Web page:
CHAPTER 4 AUDITOR’S LEGAL LIABILITY Fall 2007 u Types of CPA Liability u Liability Under Common vs. Statutory Law u Defenses u Liability under SEC Acts.
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CHAPTER 4 AUDITOR’S LEGAL LIABILITY Fall 2007 u Types of CPA Liability u Liability Under Common vs. Statutory Law u Defenses u Liability under SEC Acts of 1933 and 1934, SOX and RICO u Legal Liability for Accounting and Review Services u “Best Practices” to minimize legal problems
Auditor’s Legal Liability CPAs should approach every engagement needing to defend their work in court. –Malpractice insurance –Legal costs astronomical Up to 20% of accounting and audit revenues Perspective: $20,000 audit fee $6million defense costs –Damage to reputation –Criminal liability Keep it in perspective though! –Most CPAs are not careless or incompetent –An audit provides only reasonable assurance
Types of Auditor Legal Liability Common Law –Develops through case decisions –Generally arises due to breach of contract, negligence and fraud –Can also involve torts (harmful act not involving breach of contract) in which civil action can be brought Statutory Law –Develops when a governmental unit (state or Federal government) passes laws and regulations that affect CPAs
Liability Under the Common Law Figure 4-1 Liability to Clients: Under contract law — for breach of contract -Std Report, Non-GAAS audit -Report not on time -Violate confidentiality Under tort law — for fraud, constructive fraud gross, negligence, and ordinary negligence Liability to Third Parties: Under tort law — to all third parties for fraud, constructive fraud and gross negligence — to designated parties for negligence, (Fig4-1)
Definitions of Liability Levels Ordinary Negligence : Failure to exercise ordinary care Gross Negligence : Failure to use even the slightest care Constructive Fraud : Such severe gross negligence as to effectively be considered fraud (Ultramares case) Fraud : Intentional deception
Types of Third Parties Primary Beneficiaries : identified by name to the auditor prior to the audit Other Beneficiaries : unnamed third parties such as stockholders, creditors and potential investors – Forseen Class : Known (as opposed to all possible) class of people who are expected to benefit from the auditors’ report – Forseeable Class : All possible classes of people who could benefit from the auditors’ report. This includes all creditors, stockholders, and present and future investors.
Liability for Negligence Under Common Law (Figure 4-1)
Common Law Defenses Due Care Defense 1. The auditor attempts to show that the audit was made in accordance with GAAS. 2. The auditor’s working papers are critical in this defense. 3. In addition, the auditor hopes to convince the court that there are inherent limitations in the audit process. 4. Thus, because of selective testing, there is a risk that material errors or irregularities, if they exist, may not be detected.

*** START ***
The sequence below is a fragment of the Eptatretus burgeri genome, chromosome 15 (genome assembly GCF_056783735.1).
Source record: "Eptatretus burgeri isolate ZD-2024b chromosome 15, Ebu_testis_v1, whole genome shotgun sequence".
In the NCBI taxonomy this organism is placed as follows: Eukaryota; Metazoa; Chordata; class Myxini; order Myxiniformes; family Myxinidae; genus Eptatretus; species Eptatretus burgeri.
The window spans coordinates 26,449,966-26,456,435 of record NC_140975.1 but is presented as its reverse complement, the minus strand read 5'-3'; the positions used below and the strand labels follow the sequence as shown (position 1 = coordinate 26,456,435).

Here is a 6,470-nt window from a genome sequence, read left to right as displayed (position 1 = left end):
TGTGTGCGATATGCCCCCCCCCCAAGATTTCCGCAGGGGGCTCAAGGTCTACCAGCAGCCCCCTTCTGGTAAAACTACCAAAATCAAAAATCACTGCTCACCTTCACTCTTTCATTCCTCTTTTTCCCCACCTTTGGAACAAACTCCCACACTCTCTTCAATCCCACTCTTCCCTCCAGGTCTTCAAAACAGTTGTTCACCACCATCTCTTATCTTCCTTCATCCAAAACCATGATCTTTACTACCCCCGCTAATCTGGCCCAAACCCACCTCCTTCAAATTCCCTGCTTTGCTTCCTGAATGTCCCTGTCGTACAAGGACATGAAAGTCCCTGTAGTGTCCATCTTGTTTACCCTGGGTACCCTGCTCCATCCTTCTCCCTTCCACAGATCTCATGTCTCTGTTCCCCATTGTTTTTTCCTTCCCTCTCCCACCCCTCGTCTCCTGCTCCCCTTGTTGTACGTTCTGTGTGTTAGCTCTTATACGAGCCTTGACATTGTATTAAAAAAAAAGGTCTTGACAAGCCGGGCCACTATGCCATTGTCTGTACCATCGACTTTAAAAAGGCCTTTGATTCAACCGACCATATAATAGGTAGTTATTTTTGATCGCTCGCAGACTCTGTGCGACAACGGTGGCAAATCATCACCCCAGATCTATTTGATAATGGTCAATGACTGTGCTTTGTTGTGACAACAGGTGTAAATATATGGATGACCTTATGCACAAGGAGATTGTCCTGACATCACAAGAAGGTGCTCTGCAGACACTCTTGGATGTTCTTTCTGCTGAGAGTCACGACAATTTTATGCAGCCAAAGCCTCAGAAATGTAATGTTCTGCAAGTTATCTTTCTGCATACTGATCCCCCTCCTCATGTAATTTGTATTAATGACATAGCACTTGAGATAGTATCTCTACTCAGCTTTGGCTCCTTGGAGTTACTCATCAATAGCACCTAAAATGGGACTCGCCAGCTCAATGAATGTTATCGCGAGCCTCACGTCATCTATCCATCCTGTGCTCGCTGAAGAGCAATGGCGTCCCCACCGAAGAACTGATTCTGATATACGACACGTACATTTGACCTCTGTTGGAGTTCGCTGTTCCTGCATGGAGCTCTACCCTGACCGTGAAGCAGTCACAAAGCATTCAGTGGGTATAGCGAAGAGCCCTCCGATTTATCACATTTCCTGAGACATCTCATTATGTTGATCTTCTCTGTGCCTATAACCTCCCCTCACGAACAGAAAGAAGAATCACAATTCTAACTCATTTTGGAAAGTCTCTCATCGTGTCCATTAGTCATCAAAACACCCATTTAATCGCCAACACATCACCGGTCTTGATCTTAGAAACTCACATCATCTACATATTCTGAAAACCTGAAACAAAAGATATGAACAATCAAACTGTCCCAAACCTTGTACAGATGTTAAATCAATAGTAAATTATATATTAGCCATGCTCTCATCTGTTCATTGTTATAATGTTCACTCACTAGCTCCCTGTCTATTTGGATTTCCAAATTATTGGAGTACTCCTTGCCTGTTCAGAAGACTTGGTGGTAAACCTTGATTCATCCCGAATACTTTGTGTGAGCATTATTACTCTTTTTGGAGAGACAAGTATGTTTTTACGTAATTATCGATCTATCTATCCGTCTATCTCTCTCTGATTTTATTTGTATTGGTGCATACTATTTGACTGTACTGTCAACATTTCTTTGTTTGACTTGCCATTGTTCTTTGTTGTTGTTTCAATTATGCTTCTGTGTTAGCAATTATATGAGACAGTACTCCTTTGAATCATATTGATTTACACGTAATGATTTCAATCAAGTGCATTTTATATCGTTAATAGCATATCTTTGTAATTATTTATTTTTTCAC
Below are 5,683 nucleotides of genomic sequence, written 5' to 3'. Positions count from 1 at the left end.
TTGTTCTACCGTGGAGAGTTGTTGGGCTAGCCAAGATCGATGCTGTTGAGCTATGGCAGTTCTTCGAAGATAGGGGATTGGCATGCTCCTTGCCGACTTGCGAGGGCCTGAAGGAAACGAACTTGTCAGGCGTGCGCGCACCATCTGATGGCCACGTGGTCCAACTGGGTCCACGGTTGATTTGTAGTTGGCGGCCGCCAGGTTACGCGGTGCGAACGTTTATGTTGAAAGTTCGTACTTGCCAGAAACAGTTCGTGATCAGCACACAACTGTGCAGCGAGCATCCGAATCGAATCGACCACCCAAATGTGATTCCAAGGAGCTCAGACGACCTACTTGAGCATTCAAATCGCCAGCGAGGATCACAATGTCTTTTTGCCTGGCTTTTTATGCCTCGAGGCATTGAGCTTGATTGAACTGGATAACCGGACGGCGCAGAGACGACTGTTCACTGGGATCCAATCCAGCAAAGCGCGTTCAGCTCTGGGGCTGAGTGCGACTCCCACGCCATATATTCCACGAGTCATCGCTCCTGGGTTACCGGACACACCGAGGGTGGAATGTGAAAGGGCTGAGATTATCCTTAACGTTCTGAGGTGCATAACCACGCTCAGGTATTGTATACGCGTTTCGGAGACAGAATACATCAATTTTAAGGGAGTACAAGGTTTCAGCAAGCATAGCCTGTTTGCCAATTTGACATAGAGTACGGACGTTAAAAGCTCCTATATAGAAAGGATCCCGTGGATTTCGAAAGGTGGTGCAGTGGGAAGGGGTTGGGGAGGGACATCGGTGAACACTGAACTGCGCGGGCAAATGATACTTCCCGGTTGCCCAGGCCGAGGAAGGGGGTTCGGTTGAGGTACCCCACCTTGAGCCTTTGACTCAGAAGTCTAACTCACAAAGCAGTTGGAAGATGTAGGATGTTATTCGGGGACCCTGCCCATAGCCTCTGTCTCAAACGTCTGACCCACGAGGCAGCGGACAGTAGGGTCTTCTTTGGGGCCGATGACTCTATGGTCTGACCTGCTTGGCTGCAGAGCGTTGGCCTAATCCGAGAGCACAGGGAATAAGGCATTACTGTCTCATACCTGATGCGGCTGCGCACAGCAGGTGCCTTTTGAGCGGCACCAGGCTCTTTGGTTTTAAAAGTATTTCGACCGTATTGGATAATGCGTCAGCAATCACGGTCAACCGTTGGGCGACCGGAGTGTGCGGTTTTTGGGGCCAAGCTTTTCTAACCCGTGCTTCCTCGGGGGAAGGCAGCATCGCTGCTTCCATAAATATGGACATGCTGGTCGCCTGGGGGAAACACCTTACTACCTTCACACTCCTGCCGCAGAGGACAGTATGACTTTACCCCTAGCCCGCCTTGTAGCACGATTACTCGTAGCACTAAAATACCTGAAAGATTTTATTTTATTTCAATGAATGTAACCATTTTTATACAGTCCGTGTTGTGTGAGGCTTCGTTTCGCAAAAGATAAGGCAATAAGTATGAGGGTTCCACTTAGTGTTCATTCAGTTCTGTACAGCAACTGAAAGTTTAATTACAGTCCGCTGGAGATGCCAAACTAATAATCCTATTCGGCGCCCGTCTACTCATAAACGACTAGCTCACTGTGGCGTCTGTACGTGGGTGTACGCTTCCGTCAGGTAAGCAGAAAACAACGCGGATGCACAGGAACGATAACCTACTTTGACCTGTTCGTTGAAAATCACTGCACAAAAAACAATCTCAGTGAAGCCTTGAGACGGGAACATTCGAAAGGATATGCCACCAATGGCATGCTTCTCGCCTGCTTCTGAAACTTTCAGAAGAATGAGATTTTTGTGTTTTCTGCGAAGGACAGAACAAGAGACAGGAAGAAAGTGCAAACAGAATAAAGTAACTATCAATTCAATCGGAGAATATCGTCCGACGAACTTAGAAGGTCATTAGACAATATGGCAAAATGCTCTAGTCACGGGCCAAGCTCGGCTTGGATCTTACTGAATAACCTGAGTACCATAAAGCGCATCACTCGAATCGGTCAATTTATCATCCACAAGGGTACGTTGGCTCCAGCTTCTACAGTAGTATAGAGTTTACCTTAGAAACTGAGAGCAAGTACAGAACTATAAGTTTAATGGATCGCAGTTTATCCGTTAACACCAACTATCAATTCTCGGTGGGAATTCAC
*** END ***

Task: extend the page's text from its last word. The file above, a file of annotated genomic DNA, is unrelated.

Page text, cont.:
Common Law Defenses Contributory Negligence Defense 1. If a plaintiff has contributed to his or her injury (loss), by his or her own negligence, the law considers him or her to be as responsible as the defendant for the injury. 2. In such a case, there is no basis for recovery because the negligence of one party nullifies the negligence of the other party. 3. Most states rely on “comparative negligence whereby the plaintiff and defendant allocate damages to the extent each is at fault.
Liability Under Statutory Laws Securities Act of 1933 – Financial statements included in registration statement Plaintiff: “Any person” purchasing securities Material false or misleading information in financial statements Does not have to prove reliance Does not have to show that the auditor was negligent Auditor: Liable for fraud, gross negligence and negligence Burden of establishing that he/she was not negligent Must establish that plaintiff’s loss at least in part due to other causes
Liability Under Securities Laws Securities Act of 1934 – Financial statements included in annual report associated with trading of securities Plaintiff: False or misleading information in financial statements Must prove reliance Must show that the auditor was grossly negligent or willfully and knowingly made a false statement. Ordinary negligence not option.
Liability Under Securities Laws Private Securities Litigation Reform Act of 1995 1. Proportionate Liability 2. Cap on Actual Damages 3. Responsibility to Report Illegal Acts 4. Other Changes Provided by the Reform Act
Liability Under Sarbanes-Oxley Penalties Increased Substantially Failure to maintain workpapers for at least five years: felony w/penalty up to 10 years Document destruction: felony w/ penalty of up to 20 years Securities fraud: criminal penalties increased to 25 years Fraud discovery statute of limitations extended to 2 years from discovery and 5 years from act
Liability under RICO Racketeer Influenced and Corrupt Organization Act (RICO) – Includes such crimes as mail fraud and fraud in the sale of secuirites – Involvement > 2/10 yrs fraudulent f/s is racketeering – 3x damages and pay plaintiff legal fees – Still possible if “too close” to client
“Best Practices” Minimizing the Risk of Litigation – Engagement letters – Investigate clients – Quality of service rather than growth – Comply with GAAS and GAAP – Recognize limitations of standards – Quality Control – Take care w/ troubled clients – Be aware of audit risk alerts
Liability for Accounting and Review Services Write-ups/compilations and reviews Do CPAs acting as accountants rather than auditors have any legal liability? –Due professional care to clients –May be liable for losses to 3 rd parties To avoid problems –Use engagement letter (1136 Tenants case) –Follow due care and appropriate standards –Be alert to and follow up on any unusual items